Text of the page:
Tuesday, July 15, 2008

Sabathia deal makes dollars and sense

from The Business Journal of Milwaukee:

The Milwaukee Brewers' acquisition of star pitcher CC Sabathia means the team won't make a profit this year. But the Major League Baseball team stands to reap a substantial financial gain long term in corporate sponsorships, ticket sales and more if the Brewers make the playoffs for the first time in 26 years.

That's the business reason behind the team's investment in the American League Cy Young winner, who won his first game pitching as a Brewer July 8. In acquiring Sabathia in a blockbuster trade with the Cleveland Indians this week, the team will have to pick up an estimated $5 million in salary he is owed for the remainder of the season. Principal owner Mark Attanasio said the additional salary, which increased the team's payroll to an all-time high of $90 million, will mean the Brewers will not make a profit this year as the team has for the first three seasons under Attanasio's ownership.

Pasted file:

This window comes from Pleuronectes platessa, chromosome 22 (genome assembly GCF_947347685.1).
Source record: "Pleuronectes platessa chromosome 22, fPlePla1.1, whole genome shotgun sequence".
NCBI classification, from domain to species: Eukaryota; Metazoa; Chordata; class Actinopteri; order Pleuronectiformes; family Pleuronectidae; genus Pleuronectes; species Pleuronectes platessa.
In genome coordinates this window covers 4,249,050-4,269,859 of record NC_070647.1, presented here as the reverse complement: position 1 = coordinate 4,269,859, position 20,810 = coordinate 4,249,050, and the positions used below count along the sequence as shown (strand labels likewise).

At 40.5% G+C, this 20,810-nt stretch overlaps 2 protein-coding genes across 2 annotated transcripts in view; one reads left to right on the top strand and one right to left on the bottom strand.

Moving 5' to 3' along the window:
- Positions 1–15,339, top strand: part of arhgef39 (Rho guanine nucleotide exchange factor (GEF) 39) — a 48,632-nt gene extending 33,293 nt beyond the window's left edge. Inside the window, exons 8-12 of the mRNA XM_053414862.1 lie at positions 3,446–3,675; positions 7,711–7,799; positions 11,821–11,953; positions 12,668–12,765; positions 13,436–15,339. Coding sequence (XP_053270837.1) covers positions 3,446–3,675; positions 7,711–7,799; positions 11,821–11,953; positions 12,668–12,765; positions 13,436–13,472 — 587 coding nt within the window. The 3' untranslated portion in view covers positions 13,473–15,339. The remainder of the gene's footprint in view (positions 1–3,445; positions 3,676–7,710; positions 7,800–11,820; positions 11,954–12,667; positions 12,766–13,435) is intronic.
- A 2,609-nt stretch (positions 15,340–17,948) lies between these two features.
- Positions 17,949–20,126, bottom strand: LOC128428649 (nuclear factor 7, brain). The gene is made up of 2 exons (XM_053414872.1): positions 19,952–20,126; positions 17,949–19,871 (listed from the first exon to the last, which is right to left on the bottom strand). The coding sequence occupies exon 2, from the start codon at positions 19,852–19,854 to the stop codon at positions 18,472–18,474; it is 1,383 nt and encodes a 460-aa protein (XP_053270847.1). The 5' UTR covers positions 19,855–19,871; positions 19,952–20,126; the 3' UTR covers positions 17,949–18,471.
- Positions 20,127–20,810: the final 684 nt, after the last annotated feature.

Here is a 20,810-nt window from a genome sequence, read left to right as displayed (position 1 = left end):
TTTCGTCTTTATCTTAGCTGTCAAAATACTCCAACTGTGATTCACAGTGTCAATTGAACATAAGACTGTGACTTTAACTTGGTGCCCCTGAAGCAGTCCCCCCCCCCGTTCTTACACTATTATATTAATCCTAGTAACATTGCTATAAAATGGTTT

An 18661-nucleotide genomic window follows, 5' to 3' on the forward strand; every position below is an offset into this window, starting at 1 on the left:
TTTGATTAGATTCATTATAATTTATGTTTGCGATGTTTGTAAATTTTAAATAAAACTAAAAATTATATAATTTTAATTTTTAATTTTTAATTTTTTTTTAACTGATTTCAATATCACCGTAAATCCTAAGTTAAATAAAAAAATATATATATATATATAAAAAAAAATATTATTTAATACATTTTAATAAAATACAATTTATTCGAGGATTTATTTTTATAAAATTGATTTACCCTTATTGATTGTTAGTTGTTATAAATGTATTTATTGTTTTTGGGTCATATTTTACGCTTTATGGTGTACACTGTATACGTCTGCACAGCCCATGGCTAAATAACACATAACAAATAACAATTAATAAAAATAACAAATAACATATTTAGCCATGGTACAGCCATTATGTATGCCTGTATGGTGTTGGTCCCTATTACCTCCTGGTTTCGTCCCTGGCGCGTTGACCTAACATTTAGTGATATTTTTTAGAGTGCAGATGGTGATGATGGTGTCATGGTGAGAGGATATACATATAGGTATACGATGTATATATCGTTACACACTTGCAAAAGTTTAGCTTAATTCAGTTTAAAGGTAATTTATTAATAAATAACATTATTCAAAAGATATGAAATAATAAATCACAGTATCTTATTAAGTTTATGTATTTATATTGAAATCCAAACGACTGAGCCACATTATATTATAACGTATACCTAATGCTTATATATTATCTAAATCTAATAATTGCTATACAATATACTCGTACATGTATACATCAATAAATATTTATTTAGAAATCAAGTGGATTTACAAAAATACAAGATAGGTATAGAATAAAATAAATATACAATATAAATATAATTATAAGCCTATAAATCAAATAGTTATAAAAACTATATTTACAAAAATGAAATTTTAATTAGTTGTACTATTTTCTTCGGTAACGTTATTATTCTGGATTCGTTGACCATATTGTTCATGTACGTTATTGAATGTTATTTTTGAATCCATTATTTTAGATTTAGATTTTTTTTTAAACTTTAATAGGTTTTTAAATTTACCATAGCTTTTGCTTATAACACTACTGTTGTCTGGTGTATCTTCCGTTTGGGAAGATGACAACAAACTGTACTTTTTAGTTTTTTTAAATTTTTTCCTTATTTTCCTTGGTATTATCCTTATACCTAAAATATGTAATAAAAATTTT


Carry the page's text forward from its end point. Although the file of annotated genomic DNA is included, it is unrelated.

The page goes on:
"In this case we'll probably lose money by doing what's right for the team," Attanasio said. "If you have that opportunity, you have to take it."

Team officials are expecting a jump in attendance over the remainder of the season, along with a corresponding increase in parking, concession and merchandise revenue. The team's goal of 3 million in attendance seems attainable with the buzz created by the Sabathia trade and the recent strong play on the field.

"There is great excitement in the community and that should translate into packed houses for the rest of the season," said Rick Schlesinger, Brewers' executive vice president of business operations.

The best example would be Sabathia's Milwaukee debut. The game drew more than 42,500 fans, a rare sellout on a Tuesday evening. Prior to the trade, Brewers officials expected about 34,000 fans.